Mr W No1.
Pete Waterman is a clever man. I always think that I don’t like him but many of the things that he says often resonate with me. He worked with Reggae legends Lee “Scratch” Perry and Peter Tosh and he thinks that the government should invest more money into the railways – all good.
I heard him on a Radio 4 programme a couple of months ago talking about the breakthrough years of his career with his partners Stock and Aitken. To my disgust found myself tapping my feet and humming along to many of the tunes that they inflicted during the ‘80s – not good.
The most memorable thing that he said during the interview was that (apart from a wheelbarrow load of luck) a key reason for their success was that they had a clear idea of what they were looking to achieve. He said that they had a “game plan” which they stuck to refusing to allow anything to derail that.
Mr W No2.
Around the same time as the Waterman interview, I was reading an article in the Guardian about Paul Weller. Let me tell you that musically, Weller has always been much more my cup of tea than Waterman. Generally Weller is a man of far fewer words than Waterman. I saw Weller in concert a couple of years ago and he uttered no more than 5 1/2 words over a period of about 2 hours: “this one’s from way back” and “anks”.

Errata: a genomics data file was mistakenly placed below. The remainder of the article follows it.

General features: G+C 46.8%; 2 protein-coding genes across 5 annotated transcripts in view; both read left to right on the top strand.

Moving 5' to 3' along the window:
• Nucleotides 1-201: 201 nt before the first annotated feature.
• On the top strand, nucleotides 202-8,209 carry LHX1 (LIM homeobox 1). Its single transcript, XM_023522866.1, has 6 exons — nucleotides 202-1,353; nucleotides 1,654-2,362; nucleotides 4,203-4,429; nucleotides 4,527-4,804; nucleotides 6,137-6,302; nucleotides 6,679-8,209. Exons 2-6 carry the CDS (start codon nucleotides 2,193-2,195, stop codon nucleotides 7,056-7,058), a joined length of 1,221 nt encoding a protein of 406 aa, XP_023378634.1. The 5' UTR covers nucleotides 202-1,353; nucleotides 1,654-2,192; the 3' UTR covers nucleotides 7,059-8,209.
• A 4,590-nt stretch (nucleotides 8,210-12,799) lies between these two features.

Weller has never been afraid to take creative risks. Who in their right mind would deliberately break up one of the top bands of the day, with a massive fan base, to create a new band with a totally different sound and image? As we know, Paul Weller did with great success.
Anyway, in the interview he spoke about the importance, regardless of creative discipline, of continually moving forward creatively and not getting too comfortable: “I think if you’re a creative person, you need to go forward and search and discover” he declares.
Clearly Paul Weller has more time to search and discover than the average creative director, but in my experience, it’s an investment that normally pays off.
What I took from the two Mr Ws was that clarity of focus, a strategy and the confidence to take creative risks could be useful attributes when trying make progress in any area of the creative industry.